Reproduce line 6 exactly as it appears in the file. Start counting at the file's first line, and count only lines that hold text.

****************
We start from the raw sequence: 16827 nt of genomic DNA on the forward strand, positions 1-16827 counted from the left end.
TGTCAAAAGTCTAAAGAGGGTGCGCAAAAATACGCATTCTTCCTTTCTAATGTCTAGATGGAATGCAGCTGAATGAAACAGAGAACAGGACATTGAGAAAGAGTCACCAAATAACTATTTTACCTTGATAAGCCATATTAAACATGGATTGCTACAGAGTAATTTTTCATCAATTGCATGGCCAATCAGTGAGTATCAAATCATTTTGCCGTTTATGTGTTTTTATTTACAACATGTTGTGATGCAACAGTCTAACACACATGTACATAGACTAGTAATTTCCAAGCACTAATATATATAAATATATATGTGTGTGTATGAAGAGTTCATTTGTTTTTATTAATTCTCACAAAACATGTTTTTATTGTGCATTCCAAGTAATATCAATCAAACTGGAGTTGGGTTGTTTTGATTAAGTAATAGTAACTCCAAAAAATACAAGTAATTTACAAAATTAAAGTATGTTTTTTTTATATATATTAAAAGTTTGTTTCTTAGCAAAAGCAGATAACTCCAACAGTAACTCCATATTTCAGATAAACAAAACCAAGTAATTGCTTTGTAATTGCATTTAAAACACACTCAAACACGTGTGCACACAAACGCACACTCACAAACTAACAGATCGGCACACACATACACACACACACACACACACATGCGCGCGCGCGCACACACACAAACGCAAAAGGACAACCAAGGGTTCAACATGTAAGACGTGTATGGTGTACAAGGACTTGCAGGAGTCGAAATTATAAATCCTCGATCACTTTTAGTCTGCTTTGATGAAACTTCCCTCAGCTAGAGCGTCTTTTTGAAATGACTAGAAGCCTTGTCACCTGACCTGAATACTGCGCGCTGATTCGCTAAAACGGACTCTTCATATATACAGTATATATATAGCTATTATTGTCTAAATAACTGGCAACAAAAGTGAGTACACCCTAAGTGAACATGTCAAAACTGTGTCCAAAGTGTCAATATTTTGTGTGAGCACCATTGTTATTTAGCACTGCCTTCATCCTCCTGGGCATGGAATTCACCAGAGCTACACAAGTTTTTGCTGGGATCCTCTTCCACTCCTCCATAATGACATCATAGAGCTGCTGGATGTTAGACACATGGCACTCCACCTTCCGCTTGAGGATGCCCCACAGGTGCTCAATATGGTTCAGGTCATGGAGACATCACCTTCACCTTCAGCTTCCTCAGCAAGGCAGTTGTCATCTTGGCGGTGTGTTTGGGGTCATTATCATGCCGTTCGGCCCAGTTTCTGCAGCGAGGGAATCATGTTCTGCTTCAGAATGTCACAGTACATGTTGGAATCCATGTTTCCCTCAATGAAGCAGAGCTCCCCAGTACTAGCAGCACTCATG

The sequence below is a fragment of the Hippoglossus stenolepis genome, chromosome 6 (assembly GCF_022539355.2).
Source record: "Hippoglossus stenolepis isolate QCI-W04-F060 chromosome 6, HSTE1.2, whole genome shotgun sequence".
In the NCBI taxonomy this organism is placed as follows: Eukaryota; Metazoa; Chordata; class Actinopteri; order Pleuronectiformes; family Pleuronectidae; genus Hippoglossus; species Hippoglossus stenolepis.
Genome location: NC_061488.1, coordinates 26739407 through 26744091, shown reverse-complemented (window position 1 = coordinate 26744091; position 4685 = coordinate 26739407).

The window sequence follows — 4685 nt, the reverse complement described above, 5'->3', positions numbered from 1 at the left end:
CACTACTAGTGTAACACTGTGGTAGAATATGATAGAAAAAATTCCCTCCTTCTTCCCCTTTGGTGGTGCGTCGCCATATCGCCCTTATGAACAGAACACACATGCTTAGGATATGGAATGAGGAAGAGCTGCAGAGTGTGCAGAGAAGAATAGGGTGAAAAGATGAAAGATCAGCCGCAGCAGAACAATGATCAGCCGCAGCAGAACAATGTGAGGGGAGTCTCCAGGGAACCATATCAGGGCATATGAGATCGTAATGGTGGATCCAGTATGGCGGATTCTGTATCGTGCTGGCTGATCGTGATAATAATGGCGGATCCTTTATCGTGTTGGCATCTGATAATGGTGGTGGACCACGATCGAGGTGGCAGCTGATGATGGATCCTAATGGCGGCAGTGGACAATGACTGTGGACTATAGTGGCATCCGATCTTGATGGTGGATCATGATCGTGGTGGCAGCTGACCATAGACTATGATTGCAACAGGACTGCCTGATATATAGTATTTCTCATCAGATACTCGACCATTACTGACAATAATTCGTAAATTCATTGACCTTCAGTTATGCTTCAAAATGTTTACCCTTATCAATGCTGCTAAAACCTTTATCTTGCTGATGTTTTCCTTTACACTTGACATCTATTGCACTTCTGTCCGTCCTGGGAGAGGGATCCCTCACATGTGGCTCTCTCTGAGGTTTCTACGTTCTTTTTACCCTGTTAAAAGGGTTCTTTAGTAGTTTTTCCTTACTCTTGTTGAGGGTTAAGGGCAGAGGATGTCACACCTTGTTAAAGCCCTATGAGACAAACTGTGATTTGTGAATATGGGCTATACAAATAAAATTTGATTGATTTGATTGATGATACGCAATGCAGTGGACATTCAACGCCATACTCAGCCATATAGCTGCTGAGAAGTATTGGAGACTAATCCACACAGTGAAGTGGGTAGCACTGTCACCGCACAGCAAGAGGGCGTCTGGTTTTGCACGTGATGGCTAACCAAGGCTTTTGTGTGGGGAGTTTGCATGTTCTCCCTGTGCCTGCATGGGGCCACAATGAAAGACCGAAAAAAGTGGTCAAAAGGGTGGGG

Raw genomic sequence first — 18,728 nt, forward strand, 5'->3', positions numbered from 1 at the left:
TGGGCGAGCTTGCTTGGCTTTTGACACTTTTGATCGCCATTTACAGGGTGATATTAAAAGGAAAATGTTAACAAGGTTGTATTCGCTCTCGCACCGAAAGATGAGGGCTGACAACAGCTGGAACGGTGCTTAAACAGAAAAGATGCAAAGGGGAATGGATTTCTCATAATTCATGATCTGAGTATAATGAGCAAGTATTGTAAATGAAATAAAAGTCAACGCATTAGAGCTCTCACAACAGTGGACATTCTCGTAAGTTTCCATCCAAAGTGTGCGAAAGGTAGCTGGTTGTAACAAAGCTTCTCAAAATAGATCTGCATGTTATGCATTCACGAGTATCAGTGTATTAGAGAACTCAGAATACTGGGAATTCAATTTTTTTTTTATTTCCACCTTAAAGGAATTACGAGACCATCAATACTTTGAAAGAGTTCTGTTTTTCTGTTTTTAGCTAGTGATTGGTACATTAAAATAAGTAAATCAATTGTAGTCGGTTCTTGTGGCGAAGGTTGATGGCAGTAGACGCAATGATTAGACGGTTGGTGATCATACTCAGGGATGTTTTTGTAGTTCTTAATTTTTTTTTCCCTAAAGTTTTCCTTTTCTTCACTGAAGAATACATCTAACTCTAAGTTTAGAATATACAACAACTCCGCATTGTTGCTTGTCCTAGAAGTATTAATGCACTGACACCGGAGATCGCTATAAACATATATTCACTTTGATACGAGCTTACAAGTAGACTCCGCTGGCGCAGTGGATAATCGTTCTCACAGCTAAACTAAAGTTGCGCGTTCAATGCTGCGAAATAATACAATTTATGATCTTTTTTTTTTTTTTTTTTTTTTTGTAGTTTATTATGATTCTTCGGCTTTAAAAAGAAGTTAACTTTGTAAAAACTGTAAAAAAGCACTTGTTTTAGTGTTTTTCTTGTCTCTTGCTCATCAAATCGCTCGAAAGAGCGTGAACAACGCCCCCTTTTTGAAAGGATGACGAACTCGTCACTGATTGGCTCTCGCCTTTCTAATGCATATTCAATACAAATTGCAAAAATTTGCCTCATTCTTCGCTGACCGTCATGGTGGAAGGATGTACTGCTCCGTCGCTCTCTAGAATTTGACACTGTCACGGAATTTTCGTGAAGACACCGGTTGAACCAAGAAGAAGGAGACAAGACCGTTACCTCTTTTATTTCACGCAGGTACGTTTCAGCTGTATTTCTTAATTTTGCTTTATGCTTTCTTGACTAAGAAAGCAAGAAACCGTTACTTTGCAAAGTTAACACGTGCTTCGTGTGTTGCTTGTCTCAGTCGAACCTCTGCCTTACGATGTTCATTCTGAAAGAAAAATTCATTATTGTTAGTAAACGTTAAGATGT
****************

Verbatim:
Genome location: NC_061488.1, coordinates 26739407 through 26744091, shown reverse-complemented (window position 1 = coordinate 26744091; position 4685 = coordinate 26739407).